Special needs students face hazards in city school buildings, audit shows

Special needs students face hazards in city school buildings, audit shows

April 15, 2021

The city’s 26,000 special needs students are enrolled in schools buildings with hazardous and unsafe conditions — including peeling paint, disabled door alarms, cracked playground and a shortage of EpiPens, a scathing audit by state Comptroller Tom DiNapoli found.

The probe also found inaccessible water fountains, unguarded windows and broken urinals among other health and safety woes.

“The New York City Department of Education is not doing enough to ensure the safety and health of its most vulnerable students,” DiNapoli said.

“This is completely unacceptable.”

DiNapoli launched the probe following a Post expose on harrowing conditions at a Queens school for disabled kids.

At seven of the 29 schools visited between 2018 and 2020, inspectors observed peeling paint in some classrooms, hallways. a gymnasium, and a nurse’s office.

Five of those schools have students in kindergarten and/or pre-kindergarten classes: P.S. 369 and P.S. 368 inside the facility shared with PS. 120 in Brooklyn; P.S. 352 in the Bronx, P.S. 811 in Queens, and P.S. 373 in Staten Island.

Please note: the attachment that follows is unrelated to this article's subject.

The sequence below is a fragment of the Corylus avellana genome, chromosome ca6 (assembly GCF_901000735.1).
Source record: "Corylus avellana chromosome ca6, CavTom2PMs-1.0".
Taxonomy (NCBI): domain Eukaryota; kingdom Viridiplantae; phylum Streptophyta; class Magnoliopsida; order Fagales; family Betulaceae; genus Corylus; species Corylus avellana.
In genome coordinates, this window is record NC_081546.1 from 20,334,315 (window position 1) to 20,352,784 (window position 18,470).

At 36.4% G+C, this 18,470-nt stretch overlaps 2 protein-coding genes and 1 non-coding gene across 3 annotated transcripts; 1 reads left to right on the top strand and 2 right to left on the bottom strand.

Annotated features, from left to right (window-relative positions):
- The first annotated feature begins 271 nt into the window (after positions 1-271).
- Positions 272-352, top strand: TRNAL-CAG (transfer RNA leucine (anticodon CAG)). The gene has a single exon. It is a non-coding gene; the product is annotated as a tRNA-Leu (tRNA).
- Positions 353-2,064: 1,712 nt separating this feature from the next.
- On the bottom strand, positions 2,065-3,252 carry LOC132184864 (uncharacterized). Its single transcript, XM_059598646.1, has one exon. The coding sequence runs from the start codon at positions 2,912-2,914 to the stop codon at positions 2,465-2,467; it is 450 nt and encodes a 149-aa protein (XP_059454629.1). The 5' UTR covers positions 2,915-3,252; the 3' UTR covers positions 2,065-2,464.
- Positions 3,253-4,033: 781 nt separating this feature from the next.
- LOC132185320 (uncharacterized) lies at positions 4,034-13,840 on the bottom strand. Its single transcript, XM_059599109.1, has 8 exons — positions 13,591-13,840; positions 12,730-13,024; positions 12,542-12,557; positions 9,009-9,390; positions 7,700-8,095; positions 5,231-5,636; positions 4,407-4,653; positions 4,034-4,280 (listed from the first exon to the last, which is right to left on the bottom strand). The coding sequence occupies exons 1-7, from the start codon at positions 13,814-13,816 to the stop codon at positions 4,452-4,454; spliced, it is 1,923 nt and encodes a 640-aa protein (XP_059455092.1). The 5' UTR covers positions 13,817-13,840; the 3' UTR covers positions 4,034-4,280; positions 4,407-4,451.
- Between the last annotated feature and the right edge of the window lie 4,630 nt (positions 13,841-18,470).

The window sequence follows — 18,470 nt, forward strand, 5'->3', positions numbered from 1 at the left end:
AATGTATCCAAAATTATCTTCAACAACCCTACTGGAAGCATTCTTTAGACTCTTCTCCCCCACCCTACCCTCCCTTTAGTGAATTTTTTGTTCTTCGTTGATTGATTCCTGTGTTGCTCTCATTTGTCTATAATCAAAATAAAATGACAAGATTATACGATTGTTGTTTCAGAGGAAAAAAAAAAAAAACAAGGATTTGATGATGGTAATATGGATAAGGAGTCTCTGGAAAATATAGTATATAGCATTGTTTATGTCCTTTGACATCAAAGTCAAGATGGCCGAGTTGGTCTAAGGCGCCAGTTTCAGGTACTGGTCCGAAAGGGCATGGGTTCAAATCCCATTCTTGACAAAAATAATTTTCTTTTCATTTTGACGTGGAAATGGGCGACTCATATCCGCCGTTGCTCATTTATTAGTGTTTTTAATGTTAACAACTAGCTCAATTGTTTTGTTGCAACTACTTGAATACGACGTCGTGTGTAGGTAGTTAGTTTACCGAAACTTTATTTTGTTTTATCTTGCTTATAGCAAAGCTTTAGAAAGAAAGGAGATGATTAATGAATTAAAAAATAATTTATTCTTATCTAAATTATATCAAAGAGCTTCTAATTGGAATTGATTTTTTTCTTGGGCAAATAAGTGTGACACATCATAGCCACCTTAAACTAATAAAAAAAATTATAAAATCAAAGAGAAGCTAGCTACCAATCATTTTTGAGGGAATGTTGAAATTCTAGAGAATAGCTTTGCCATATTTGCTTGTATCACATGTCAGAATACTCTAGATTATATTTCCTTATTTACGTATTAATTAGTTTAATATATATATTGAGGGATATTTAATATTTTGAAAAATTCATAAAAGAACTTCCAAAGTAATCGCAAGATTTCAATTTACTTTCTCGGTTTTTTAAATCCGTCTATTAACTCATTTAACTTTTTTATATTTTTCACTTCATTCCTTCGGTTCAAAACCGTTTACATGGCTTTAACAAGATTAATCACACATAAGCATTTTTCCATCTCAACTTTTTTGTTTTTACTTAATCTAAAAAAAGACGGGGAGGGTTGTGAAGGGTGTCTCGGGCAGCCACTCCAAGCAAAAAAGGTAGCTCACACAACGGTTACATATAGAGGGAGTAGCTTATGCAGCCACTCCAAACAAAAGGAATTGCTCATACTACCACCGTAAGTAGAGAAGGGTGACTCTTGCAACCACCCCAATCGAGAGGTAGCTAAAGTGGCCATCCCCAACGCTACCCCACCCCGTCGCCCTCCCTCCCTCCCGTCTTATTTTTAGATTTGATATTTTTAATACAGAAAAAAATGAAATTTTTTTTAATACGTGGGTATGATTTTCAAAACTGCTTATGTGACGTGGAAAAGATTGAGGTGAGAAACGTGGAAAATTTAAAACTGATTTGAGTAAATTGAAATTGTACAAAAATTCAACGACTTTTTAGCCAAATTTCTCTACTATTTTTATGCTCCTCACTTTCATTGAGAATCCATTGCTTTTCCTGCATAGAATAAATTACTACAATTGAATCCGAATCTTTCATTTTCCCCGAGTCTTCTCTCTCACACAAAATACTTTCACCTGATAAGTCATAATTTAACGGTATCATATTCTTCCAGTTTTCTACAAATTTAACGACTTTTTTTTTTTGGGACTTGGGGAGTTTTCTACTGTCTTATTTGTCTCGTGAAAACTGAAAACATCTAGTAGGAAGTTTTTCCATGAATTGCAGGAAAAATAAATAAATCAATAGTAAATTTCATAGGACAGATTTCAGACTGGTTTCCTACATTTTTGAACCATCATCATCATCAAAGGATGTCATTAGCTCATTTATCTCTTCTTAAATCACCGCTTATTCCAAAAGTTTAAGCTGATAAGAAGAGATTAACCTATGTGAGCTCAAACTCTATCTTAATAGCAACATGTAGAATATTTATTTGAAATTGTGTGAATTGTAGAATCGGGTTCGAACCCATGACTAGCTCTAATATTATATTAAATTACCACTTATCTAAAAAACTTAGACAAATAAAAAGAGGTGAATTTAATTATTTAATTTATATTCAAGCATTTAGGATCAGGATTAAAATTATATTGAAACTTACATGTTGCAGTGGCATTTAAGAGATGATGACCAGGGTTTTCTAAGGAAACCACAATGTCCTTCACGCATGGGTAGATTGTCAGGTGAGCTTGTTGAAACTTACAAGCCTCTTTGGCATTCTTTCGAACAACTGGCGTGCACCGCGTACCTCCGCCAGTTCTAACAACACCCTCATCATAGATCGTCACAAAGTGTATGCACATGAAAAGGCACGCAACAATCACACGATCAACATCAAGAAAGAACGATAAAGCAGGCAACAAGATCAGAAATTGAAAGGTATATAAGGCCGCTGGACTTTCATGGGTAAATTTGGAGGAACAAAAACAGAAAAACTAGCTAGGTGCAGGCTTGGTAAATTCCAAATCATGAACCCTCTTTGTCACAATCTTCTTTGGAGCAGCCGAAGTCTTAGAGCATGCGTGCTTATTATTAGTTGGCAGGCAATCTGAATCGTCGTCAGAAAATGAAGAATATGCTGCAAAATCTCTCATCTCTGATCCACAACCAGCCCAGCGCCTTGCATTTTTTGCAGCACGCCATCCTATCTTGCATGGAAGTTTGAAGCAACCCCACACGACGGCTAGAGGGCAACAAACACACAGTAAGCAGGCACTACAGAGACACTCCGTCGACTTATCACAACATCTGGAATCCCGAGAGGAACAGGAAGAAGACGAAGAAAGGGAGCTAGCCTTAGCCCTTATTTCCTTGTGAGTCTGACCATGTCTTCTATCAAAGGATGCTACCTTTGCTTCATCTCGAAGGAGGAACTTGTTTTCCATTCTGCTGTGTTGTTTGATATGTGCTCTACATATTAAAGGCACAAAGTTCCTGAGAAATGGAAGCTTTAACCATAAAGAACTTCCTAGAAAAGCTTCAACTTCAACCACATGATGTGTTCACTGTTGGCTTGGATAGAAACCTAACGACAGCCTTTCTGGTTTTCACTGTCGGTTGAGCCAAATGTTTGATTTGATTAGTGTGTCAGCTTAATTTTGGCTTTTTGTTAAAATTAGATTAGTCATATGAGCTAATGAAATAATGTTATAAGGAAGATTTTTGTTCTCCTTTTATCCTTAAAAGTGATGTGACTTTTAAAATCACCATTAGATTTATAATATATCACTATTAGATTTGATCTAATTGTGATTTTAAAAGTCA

The audit said toxic lead is a concern because it can cause brain damage in young children.

“The remaining two schools – P.S. 12 and P.S. 754 in the Bronx – do not have kindergarten and pre-kindergarten students; however, given the various routes and consequences of lead exposure, conditions at these schools may pose risks to all students and staff,” the audit said.

Special education schools are overseen by the city Department of Education’s District 75.

The findings include:

  • At four special schools – P.S. 369 and P.S. 368 in Brooklyn, P.S. 352 in the Bronx, and P.S. 752 inside the P.S. 400 building in Queens – some of the door alarms had been disabled, meaning kids could walk out undetected.
  • Three schools — P.S. 9 in Queens, PS. 352 inside P.S. 40 in The Bronx and P.S. 373 in Staten Island lacked window guards.
  • Five schools observed had unsafe play areas — included cracks in playground pavement, nails/screws protruding from the safety mat on the outdoor playground, and a broken slide with sharp edges.
  • Inspectors observed missing and/or broken ceiling tiles, electrical wires dangling from ceilings and hallways, broken furniture, broken door hinges and hot radiators with no cover.
  • At PS 811 inside the PS 149 building in Manhattan, a wash basin was missing from a bathroom, leaving a protruding metal pipe covered with a plastic bag
  • At PS9 inside the P.S. 882 building in Queens “we observed that the gymnasium floor was 2 to 3 inches higher than surrounding flooring. …Left uncorrected, this uneven flooring puts students at risk of tripping and falling.”
  • Seven schools did not have an adequate supply of EpiPens for students who suffer from allergic reactions, as required. One school, PS 12 in The Bronx, didn’t have any during the inspection.

At five schools, water fountains were not accessible.

For example, at PS811 inside PS149 in Manhattan “we did not observe any water fountains on either of the two floors that District 75 students occupied.”

The DOE said deficiencies were fixed while disputing many of the findings as overblown.

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